CJ Miles that year was in the final of a 4-year, $15 million contract. He only played 20 minutes a game that year, but one can imagine he might have fallen out the rotation and possibly been traded with Wes around. As it was, of course, he signed in the offseason with Cleveland, so such a shift would have changed little about the Jazz. Similarly, just after the strike settled, the Jazz signed Josh Howard to a one-year contract worth around $3 million. They might not have, if they knew Hayward would play the bulk of the SF minutes, but it was a short deal for a middling player with little import for an 8th seed.

Here’s a much more provocative question: Would the Jazz have drafted Alec Burks that year? Perhaps, but the front office might have shied away from a wing, with Matthews and Hayward clearly filling those two slots for the present and the future. Miles could have backed both up, with DeMarre Carroll and Howard or waiver-wire wing talents taking some of the SF minutes.

If the Jazz hadn’t taken Burks, who else was available? To answer this hypothetical question, remember that the Jazz likely would have had a slightly later draft pick. Some intriguing names were picked slightly later in the draft: The Morris twins, Kawhi Leonard, Nikola Vučević, Kenneth Faried and Reggie Jackson. Less intriguing names, of course, were in the mix. The team could have hit a home run or stuck out with a non-Burks pick there, as opposed to the solid double they did get.

Second provocative question: How would signing Matthews have affected Hayward as his minutes grew in his sophomore season? This gets to perhaps the most interesting question we have: If the Jazz had kept the 6’5” Matthews, it likely means that 6’8” Hayward would have played, and still be playing, a significant majority of his minutes at the small forward position.

It’s beyond this column to dive deep into the question of where Hayward fits better – or whether the distinction between SG and SF even matters – but a quick glance at other articles on the topic suggests that Hayward has tended to play better defense against SFs, where his lack of world-class athleticism matters less. And, on offense, matched up with a Matthews – a good 3-point shooter but not someone who thrives with the ball in his hand – would have allowed Hayward to play the facilitator/slasher role that he seems best suited for.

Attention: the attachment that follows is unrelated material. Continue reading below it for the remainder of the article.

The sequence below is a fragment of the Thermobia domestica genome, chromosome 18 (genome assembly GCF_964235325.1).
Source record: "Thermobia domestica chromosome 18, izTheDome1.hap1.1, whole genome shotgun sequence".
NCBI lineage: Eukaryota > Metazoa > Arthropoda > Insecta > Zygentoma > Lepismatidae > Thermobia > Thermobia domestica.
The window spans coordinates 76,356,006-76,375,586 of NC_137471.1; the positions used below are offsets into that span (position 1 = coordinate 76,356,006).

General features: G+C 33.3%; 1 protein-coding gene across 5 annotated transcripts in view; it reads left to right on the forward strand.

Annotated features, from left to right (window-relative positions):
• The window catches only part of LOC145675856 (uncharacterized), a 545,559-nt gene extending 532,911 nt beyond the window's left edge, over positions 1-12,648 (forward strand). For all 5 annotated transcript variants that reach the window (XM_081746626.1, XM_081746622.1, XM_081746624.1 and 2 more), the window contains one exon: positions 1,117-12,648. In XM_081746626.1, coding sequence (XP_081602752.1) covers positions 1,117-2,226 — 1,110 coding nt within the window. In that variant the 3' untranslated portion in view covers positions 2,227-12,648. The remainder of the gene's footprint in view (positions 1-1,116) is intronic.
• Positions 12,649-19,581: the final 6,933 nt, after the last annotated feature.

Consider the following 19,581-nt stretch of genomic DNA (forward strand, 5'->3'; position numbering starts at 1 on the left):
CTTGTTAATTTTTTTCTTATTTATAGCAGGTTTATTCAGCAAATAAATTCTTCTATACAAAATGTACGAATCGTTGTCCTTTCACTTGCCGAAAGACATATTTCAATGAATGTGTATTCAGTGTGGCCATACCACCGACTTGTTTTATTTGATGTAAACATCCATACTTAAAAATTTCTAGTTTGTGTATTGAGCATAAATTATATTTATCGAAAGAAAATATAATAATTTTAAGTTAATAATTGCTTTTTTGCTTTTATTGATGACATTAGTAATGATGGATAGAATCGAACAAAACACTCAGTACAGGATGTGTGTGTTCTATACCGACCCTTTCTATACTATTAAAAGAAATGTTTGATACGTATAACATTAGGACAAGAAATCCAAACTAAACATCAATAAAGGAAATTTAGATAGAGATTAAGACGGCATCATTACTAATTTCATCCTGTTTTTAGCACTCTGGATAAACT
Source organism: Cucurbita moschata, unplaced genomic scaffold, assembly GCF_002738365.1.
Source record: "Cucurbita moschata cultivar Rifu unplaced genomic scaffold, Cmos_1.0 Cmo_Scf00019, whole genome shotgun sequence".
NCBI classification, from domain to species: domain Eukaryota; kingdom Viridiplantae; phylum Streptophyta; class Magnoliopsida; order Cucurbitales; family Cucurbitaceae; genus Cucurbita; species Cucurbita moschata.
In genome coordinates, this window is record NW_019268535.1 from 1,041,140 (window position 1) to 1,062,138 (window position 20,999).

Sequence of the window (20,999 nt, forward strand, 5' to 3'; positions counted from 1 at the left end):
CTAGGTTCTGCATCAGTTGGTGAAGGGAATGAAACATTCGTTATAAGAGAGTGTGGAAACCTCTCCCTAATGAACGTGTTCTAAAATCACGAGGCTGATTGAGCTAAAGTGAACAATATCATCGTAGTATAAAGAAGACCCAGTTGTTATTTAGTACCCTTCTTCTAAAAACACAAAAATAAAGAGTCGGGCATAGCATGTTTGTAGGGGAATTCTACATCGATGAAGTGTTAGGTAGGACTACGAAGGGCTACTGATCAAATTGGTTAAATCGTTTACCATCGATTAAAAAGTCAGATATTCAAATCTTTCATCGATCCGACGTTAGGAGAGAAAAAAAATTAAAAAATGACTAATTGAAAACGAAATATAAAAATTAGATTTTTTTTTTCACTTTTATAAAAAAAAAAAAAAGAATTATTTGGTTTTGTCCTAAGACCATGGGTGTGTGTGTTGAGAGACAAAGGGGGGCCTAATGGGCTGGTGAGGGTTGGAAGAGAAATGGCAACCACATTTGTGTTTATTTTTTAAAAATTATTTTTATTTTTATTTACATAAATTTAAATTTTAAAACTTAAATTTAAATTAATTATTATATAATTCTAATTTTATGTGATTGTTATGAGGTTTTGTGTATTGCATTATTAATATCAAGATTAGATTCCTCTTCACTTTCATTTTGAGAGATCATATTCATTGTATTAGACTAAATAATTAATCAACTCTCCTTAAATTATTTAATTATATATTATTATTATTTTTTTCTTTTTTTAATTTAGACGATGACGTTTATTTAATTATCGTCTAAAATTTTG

Year Three

2012-13 MPG PER     3PT%
Gordon Hayward




Randy Foye




Marvin Williams




Alec Burks




DeMarre Carroll




Wes Matthews




The further we spin this hypothetical out, the harder the exercise becomes. Would the Jazz have signed Foye to a one-year, $2.5 million deal with Matthews entrenched at SG? Would they have traded Devin Harris for Marvin Williams, if Hayward were taking most of the SF minutes?

One thing is likely: the Jazz may have made the playoffs. The non-Wes version finished in the 9th slot in the West, two games out, and one of their main weaknesses was perimeter defense, as Foye can barely guard the proverbial paper bag. Now, that team would have run yet again into the buzzsaw of the Thunder or Spurs, but playoffs are playoffs, both to the bottom line and fan morale.

Year Four

2013-14 MPG PER  3PT%
Gordon Hayward




Alec Burks




Richard Jefferson




Wes Matthews




Ah, real speculative fiction here. If the Jazz had made the playoffs last year, would Dennis Lindsey, Greg Miller and Kevin O’Connor have leapt so forcefully into rebuilding mode? Would they have considered making Paul Millsap an offer, especially given what a bargain his Hawks contract became? Would they have been able to land Trey Burke, or would their slightly worse draft pick have been enough to convince Minnesota to trade down?

Would they have decided to absorb $24 million in deadweight contracts from the Golden State Warriors, to gain more first-round draft picks, preserve cap space and accept a down season in exchange for a chance at a high lottery pick in an allegedly loaded draft?

Possibly. Or maybe, rather, the Jazz would have entered this year with a slightly different core, of Matthews, Hayward, Millsap and Favors, plus a free agent PG or one acquired via trade. Think Jeff Teague. Or Kyle Lowry. Or Jose Calderon.

It’s not quite “What if John Wilkes Booth Had Missed,” but it’s interesting to think about what keeping Wes might have meant for the Utah Jazz. A few more playoff games, fewer veteran mediocrities, a more competitive present – and possibly, a less tantalizing future.

Matt Pacenza

Matt Pacenza

When he isn't writing about the Jazz, Matt Pacenza is an environmental activist, Arsenal fan and world-class blowhard about many matters. A native of upstate New York, with a background in journalism and nonprofits, Matt lives near Liberty Park with his wife and two sons.
Matt Pacenza